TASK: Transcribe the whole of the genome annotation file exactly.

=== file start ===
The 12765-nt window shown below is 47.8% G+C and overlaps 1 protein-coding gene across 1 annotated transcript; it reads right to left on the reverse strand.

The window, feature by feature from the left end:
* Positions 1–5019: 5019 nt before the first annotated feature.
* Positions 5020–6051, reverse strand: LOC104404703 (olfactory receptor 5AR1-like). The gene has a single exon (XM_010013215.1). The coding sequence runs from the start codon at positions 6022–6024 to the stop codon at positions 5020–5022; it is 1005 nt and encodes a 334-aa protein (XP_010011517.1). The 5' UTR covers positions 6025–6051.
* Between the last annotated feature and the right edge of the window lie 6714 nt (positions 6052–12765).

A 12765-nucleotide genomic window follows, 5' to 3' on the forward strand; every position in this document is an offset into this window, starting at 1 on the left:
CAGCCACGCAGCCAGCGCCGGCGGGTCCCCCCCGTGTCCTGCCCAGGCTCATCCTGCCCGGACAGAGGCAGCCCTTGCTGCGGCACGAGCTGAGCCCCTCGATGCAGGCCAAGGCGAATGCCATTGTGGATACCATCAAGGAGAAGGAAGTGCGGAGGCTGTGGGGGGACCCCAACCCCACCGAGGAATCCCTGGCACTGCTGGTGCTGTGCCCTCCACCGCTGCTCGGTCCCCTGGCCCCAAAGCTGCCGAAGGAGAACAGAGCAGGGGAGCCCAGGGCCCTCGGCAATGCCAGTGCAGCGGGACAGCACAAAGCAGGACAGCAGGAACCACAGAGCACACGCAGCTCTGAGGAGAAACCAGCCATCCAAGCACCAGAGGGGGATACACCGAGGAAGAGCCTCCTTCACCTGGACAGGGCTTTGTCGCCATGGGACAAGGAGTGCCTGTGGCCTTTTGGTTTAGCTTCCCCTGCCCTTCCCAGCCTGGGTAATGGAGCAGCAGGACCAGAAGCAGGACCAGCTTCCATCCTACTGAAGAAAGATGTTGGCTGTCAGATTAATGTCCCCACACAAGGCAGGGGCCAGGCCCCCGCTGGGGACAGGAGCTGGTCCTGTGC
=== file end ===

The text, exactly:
The 12765-nt window shown below is 47.8% G+C and overlaps 1 protein-coding gene across 1 annotated transcript; it reads right to left on the reverse strand.

The window, feature by feature from the left end:
* Positions 1–5019: 5019 nt before the first annotated feature.
* Positions 5020–6051, reverse strand: LOC104404703 (olfactory receptor 5AR1-like). The gene has a single exon (XM_010013215.1). The coding sequence runs from the start codon at positions 6022–6024 to the stop codon at positions 5020–5022; it is 1005 nt and encodes a 334-aa protein (XP_010011517.1). The 5' UTR covers positions 6025–6051.
* Between the last annotated feature and the right edge of the window lie 6714 nt (positions 6052–12765).

A 12765-nucleotide genomic window follows, 5' to 3' on the forward strand; every position in this document is an offset into this window, starting at 1 on the left:
CAGCCACGCAGCCAGCGCCGGCGGGTCCCCCCCGTGTCCTGCCCAGGCTCATCCTGCCCGGACAGAGGCAGCCCTTGCTGCGGCACGAGCTGAGCCCCTCGATGCAGGCCAAGGCGAATGCCATTGTGGATACCATCAAGGAGAAGGAAGTGCGGAGGCTGTGGGGGGACCCCAACCCCACCGAGGAATCCCTGGCACTGCTGGTGCTGTGCCCTCCACCGCTGCTCGGTCCCCTGGCCCCAAAGCTGCCGAAGGAGAACAGAGCAGGGGAGCCCAGGGCCCTCGGCAATGCCAGTGCAGCGGGACAGCACAAAGCAGGACAGCAGGAACCACAGAGCACACGCAGCTCTGAGGAGAAACCAGCCATCCAAGCACCAGAGGGGGATACACCGAGGAAGAGCCTCCTTCACCTGGACAGGGCTTTGTCGCCATGGGACAAGGAGTGCCTGTGGCCTTTTGGTTTAGCTTCCCCTGCCCTTCCCAGCCTGGGTAATGGAGCAGCAGGACCAGAAGCAGGACCAGCTTCCATCCTACTGAAGAAAGATGTTGGCTGTCAGATTAATGTCCCCACACAAGGCAGGGGCCAGGCCCCCGCTGGGGACAGGAGCTGGTCCTGTGC